Oil prices are unlikely to drop to the level the U.S. Administration has said would trigger purchases for refilling the Strategic Petroleum Reserve (SPR), U.S. oil executives and analysts say, suggesting that the shale patch will not boost production in response to President Biden’s plan to increase output in the short term.
Nearly 80 percent of 49 respondents in a Twitter poll created by Matt Gallagher, chief executive at Greenlake Energy Ventures, responded last week that the prompt WTI Crude price would be higher than $72 per barrel in 2023. $72 oil is the upper limit the Biden Administration has set for stating repurchases of crude for the emergency crude oil reserve.
Last week, President Biden announced that the Administration “intends to repurchase crude oil for the SPR when prices are at or below about $67-$72 per barrel, adding to global demand when prices are around that range.”
The Biden Administration is in the process of releasing 180 million barrels from the SPR by the end of this year, and is considering further releases in its efforts to bring down gasoline prices ahead of the midterm election on November 8.
The Administration hopes that the plan to refill the reserve will help stimulate greater domestic oil production as it would signal stable long-term demand.
But the U.S. shale industry is unlikely to significantly boost output, analysts have told Reuters.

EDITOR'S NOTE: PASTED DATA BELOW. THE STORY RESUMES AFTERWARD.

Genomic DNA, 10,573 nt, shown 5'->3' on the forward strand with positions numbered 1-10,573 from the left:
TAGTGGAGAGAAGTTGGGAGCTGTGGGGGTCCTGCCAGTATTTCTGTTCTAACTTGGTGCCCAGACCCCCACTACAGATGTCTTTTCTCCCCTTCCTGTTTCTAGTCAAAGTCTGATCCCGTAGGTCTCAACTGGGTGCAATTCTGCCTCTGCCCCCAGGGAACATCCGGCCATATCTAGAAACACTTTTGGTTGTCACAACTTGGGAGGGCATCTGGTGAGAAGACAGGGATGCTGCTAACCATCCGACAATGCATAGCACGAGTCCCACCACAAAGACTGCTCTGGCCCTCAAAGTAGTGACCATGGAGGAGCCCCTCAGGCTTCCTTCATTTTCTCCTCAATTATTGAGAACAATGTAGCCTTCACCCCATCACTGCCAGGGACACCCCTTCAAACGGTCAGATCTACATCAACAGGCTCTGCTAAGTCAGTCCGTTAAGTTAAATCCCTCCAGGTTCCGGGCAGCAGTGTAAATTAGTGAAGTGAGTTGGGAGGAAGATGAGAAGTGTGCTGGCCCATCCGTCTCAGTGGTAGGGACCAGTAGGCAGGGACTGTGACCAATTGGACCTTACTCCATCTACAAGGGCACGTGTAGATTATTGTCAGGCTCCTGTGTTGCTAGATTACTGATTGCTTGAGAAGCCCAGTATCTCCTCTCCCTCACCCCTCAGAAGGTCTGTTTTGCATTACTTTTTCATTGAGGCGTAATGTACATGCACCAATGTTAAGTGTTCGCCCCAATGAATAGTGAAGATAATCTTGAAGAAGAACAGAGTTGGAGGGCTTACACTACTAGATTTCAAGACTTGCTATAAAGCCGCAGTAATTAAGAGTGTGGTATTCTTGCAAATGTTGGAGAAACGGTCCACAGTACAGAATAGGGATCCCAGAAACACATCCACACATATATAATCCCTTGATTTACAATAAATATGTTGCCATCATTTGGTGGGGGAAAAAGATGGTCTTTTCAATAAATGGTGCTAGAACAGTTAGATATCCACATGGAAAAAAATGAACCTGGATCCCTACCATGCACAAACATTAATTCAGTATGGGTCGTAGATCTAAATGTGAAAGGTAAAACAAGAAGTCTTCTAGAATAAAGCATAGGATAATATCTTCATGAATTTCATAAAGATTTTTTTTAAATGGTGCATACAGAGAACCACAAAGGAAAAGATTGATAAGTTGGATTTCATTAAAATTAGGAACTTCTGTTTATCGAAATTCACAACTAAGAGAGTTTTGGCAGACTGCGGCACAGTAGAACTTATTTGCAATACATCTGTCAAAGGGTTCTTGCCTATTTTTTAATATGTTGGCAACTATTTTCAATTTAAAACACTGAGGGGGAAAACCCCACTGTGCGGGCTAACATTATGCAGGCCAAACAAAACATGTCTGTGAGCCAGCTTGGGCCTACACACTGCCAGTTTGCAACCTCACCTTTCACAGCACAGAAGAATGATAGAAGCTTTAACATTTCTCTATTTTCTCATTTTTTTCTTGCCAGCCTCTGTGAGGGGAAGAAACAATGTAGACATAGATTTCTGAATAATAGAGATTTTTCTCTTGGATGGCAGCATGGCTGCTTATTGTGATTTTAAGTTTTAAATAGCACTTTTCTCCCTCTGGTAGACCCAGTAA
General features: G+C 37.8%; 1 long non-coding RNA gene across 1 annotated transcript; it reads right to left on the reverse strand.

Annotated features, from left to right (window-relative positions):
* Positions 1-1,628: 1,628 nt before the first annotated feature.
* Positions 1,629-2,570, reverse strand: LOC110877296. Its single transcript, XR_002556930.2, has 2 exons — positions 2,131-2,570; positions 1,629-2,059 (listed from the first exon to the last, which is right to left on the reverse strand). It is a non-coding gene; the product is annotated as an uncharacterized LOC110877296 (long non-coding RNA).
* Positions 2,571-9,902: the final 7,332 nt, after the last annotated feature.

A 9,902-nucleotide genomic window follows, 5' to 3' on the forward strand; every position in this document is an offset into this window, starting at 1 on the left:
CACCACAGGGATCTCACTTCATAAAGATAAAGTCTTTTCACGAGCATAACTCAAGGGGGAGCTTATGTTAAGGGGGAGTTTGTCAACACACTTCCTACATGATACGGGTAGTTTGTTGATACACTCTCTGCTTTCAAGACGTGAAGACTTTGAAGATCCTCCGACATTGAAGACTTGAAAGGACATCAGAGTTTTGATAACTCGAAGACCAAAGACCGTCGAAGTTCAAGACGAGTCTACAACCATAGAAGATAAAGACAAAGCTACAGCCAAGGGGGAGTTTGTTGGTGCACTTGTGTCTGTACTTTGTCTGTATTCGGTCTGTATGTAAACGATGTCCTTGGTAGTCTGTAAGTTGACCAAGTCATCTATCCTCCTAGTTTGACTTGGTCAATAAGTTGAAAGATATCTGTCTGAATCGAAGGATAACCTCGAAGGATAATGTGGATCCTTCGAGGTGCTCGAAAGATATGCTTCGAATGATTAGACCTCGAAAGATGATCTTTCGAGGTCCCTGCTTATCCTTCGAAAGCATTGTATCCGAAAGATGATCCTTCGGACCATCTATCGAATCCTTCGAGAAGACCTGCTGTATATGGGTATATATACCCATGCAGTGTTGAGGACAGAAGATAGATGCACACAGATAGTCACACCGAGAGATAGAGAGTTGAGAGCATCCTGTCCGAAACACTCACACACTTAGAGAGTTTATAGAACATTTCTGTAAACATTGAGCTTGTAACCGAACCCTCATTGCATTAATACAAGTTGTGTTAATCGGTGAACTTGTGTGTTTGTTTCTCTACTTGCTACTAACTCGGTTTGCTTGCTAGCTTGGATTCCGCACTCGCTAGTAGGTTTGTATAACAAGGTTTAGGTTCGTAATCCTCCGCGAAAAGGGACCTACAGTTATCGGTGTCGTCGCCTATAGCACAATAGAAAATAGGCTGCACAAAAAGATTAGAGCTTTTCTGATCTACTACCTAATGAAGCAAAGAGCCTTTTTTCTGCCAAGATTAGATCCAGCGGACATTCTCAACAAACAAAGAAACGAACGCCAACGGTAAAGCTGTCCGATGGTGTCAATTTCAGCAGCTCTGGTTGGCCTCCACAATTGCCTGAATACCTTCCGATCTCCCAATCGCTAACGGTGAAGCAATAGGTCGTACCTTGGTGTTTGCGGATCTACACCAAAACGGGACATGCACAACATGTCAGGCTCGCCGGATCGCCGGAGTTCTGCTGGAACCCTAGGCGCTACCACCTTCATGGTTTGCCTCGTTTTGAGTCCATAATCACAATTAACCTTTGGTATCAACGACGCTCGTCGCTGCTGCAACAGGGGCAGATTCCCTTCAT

The announcement of the latest release and the repurchase price set at $67-$72 a barrel was President Biden “trying to walk a fine line between supporting his green base and trying to lower fuel prices. And he did neither,” Trisha Curtis, CEO at consultancy PetroNerds, told Reuters.
American Petroleum Institute (API) President and CEO Mike Sommers said last week, commenting on President Biden’s remarks about gasoline prices, “At a time when American energy can be a stabilizing force at home and abroad, we urge caution in continuing to rely on short-term efforts that are no substitute for sound long-term policies that enable American energy leadership.”
“The administration should instead focus on addressing the fundamental economic and security challenges we face by spurring more investment in American energy, infrastructure and markets that enable U.S. consumers to benefit from America’s reliable energy resources,” Sommers added.
By Tsvetana Paraskova for Oilprice.com
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